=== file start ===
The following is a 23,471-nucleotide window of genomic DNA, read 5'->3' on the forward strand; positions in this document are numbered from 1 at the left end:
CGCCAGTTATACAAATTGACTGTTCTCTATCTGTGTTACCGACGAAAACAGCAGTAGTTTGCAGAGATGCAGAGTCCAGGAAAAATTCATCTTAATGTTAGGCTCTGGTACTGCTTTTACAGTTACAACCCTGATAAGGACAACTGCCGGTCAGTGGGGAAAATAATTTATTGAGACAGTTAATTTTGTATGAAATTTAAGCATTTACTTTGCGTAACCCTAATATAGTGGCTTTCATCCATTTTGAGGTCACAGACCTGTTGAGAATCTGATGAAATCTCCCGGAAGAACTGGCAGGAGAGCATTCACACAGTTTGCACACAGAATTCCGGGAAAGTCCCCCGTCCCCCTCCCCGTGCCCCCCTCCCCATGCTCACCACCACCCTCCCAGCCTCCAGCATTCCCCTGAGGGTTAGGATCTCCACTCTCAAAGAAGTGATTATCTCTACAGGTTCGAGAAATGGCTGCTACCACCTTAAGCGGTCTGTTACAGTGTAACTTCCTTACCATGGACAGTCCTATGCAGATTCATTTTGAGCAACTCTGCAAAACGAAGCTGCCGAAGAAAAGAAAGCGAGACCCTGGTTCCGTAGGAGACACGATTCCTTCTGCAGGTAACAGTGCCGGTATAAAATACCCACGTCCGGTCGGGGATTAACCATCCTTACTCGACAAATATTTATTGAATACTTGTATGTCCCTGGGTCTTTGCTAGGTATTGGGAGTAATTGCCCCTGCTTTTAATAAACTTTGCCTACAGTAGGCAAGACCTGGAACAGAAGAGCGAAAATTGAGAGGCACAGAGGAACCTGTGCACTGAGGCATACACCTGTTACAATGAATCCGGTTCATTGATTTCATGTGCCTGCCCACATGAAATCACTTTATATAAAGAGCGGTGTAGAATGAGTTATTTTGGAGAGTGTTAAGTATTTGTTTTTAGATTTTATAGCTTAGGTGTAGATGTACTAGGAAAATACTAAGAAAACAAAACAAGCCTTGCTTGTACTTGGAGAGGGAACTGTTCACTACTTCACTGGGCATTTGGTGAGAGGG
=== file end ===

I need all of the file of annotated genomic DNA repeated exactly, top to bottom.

The following is a 23,471-nucleotide window of genomic DNA, read 5'->3' on the forward strand; positions in this document are numbered from 1 at the left end:
CGCCAGTTATACAAATTGACTGTTCTCTATCTGTGTTACCGACGAAAACAGCAGTAGTTTGCAGAGATGCAGAGTCCAGGAAAAATTCATCTTAATGTTAGGCTCTGGTACTGCTTTTACAGTTACAACCCTGATAAGGACAACTGCCGGTCAGTGGGGAAAATAATTTATTGAGACAGTTAATTTTGTATGAAATTTAAGCATTTACTTTGCGTAACCCTAATATAGTGGCTTTCATCCATTTTGAGGTCACAGACCTGTTGAGAATCTGATGAAATCTCCCGGAAGAACTGGCAGGAGAGCATTCACACAGTTTGCACACAGAATTCCGGGAAAGTCCCCCGTCCCCCTCCCCGTGCCCCCCTCCCCATGCTCACCACCACCCTCCCAGCCTCCAGCATTCCCCTGAGGGTTAGGATCTCCACTCTCAAAGAAGTGATTATCTCTACAGGTTCGAGAAATGGCTGCTACCACCTTAAGCGGTCTGTTACAGTGTAACTTCCTTACCATGGACAGTCCTATGCAGATTCATTTTGAGCAACTCTGCAAAACGAAGCTGCCGAAGAAAAGAAAGCGAGACCCTGGTTCCGTAGGAGACACGATTCCTTCTGCAGGTAACAGTGCCGGTATAAAATACCCACGTCCGGTCGGGGATTAACCATCCTTACTCGACAAATATTTATTGAATACTTGTATGTCCCTGGGTCTTTGCTAGGTATTGGGAGTAATTGCCCCTGCTTTTAATAAACTTTGCCTACAGTAGGCAAGACCTGGAACAGAAGAGCGAAAATTGAGAGGCACAGAGGAACCTGTGCACTGAGGCATACACCTGTTACAATGAATCCGGTTCATTGATTTCATGTGCCTGCCCACATGAAATCACTTTATATAAAGAGCGGTGTAGAATGAGTTATTTTGGAGAGTGTTAAGTATTTGTTTTTAGATTTTATAGCTTAGGTGTAGATGTACTAGGAAAATACTAAGAAAACAAAACAAGCCTTGCTTGTACTTGGAGAGGGAACTGTTCACTACTTCACTGGGCATTTGGTGAGAGGG